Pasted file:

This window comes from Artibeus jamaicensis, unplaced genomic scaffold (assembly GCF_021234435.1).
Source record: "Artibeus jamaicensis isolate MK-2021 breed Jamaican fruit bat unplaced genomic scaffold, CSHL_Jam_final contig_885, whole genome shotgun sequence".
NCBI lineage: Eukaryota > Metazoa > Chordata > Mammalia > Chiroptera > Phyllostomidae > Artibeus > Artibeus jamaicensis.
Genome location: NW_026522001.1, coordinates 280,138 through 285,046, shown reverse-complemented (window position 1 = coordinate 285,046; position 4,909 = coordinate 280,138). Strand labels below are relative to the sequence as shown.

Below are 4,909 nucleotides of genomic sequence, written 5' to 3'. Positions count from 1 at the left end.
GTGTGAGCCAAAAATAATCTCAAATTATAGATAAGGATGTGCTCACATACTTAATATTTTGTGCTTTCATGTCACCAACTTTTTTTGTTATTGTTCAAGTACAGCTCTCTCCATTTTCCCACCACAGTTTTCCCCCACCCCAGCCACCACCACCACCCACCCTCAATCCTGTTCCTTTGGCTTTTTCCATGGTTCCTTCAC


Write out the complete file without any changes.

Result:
This window comes from Artibeus jamaicensis, unplaced genomic scaffold (assembly GCF_021234435.1).
Source record: "Artibeus jamaicensis isolate MK-2021 breed Jamaican fruit bat unplaced genomic scaffold, CSHL_Jam_final contig_885, whole genome shotgun sequence".
NCBI lineage: Eukaryota > Metazoa > Chordata > Mammalia > Chiroptera > Phyllostomidae > Artibeus > Artibeus jamaicensis.
Genome location: NW_026522001.1, coordinates 280,138 through 285,046, shown reverse-complemented (window position 1 = coordinate 285,046; position 4,909 = coordinate 280,138). Strand labels below are relative to the sequence as shown.

Below are 4,909 nucleotides of genomic sequence, written 5' to 3'. Positions count from 1 at the left end.
GTGTGAGCCAAAAATAATCTCAAATTATAGATAAGGATGTGCTCACATACTTAATATTTTGTGCTTTCATGTCACCAACTTTTTTTGTTATTGTTCAAGTACAGCTCTCTCCATTTTCCCACCACAGTTTTCCCCCACCCCAGCCACCACCACCACCCACCCTCAATCCTGTTCCTTTGGCTTTTTCCATGGTTCCTTCAC